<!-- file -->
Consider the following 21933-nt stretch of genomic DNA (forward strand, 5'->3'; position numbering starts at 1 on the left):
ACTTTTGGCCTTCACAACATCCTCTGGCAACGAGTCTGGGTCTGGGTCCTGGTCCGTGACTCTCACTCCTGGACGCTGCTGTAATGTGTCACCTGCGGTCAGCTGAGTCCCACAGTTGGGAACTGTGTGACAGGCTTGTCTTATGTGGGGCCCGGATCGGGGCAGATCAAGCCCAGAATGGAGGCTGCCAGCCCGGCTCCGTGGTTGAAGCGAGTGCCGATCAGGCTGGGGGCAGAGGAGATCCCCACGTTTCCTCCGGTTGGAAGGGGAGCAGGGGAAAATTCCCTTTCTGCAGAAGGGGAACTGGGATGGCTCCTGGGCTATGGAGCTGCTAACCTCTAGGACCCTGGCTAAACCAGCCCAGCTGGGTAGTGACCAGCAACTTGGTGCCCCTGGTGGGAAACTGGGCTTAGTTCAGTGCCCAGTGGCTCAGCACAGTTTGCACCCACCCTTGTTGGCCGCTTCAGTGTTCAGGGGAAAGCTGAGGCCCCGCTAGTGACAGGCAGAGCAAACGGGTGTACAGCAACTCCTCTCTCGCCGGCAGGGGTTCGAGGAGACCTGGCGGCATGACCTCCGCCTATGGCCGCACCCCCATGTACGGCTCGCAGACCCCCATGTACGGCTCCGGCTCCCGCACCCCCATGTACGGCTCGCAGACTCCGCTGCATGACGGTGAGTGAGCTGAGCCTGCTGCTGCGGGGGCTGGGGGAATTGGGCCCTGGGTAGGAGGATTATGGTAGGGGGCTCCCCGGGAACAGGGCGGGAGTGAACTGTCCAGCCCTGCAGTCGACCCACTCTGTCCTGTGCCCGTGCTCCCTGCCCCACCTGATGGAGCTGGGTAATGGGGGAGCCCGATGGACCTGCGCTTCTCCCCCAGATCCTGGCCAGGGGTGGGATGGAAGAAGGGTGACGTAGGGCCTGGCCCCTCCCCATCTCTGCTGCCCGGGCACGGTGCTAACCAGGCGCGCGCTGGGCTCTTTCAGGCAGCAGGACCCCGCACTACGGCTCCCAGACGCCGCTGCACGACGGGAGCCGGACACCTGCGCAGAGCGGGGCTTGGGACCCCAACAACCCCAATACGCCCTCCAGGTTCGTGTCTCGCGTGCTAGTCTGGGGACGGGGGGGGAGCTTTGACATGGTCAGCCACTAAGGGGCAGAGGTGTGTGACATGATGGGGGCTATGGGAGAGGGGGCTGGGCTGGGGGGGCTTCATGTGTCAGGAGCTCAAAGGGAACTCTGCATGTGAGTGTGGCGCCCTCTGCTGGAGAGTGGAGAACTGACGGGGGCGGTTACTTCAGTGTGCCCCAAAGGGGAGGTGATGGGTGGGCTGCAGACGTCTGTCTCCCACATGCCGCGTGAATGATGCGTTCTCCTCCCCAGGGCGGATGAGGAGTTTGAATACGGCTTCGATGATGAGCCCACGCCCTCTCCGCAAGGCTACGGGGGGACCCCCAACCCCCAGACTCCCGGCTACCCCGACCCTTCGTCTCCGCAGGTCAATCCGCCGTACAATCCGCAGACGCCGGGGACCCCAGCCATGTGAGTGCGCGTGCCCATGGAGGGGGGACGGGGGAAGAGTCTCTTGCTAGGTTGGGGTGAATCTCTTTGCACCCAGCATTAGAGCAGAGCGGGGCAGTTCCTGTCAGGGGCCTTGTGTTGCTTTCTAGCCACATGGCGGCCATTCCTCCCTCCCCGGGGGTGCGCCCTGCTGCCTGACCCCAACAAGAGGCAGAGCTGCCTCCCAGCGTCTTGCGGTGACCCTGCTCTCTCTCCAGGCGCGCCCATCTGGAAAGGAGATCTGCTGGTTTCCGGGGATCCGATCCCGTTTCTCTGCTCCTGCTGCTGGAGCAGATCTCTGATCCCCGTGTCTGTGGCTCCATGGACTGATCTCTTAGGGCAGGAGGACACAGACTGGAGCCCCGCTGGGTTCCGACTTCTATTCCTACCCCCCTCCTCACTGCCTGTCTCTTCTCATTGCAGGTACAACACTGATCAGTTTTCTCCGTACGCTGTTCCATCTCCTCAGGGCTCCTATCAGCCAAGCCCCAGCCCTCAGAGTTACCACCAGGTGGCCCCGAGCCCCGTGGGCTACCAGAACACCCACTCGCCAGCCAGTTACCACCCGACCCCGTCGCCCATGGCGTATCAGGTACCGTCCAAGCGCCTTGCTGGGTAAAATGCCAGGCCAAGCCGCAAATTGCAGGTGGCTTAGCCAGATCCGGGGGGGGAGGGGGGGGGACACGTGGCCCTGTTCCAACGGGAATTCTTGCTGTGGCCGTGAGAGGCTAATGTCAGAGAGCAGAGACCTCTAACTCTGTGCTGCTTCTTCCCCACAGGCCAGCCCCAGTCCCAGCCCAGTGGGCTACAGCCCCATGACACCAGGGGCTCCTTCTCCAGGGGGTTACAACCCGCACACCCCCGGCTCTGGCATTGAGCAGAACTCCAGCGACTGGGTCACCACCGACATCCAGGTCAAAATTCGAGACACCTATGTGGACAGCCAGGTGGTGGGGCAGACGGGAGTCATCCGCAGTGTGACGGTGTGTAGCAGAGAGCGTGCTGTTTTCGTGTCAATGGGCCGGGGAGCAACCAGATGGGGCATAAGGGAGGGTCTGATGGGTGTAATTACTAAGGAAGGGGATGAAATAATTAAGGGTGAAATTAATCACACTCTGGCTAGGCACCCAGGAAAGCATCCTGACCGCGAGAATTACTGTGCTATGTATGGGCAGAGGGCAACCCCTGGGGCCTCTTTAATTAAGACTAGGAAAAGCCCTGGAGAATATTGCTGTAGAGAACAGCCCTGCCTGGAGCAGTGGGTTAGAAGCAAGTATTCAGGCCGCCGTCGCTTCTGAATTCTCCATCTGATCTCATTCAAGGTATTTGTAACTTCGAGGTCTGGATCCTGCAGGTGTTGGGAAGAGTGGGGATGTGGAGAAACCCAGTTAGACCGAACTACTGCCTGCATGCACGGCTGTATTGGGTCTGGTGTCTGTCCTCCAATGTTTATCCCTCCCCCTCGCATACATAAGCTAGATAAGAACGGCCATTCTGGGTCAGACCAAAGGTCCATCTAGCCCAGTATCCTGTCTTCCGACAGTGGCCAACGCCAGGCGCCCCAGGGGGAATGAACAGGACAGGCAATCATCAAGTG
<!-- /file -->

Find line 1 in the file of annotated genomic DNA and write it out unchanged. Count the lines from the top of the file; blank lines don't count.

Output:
Consider the following 21933-nt stretch of genomic DNA (forward strand, 5'->3'; position numbering starts at 1 on the left):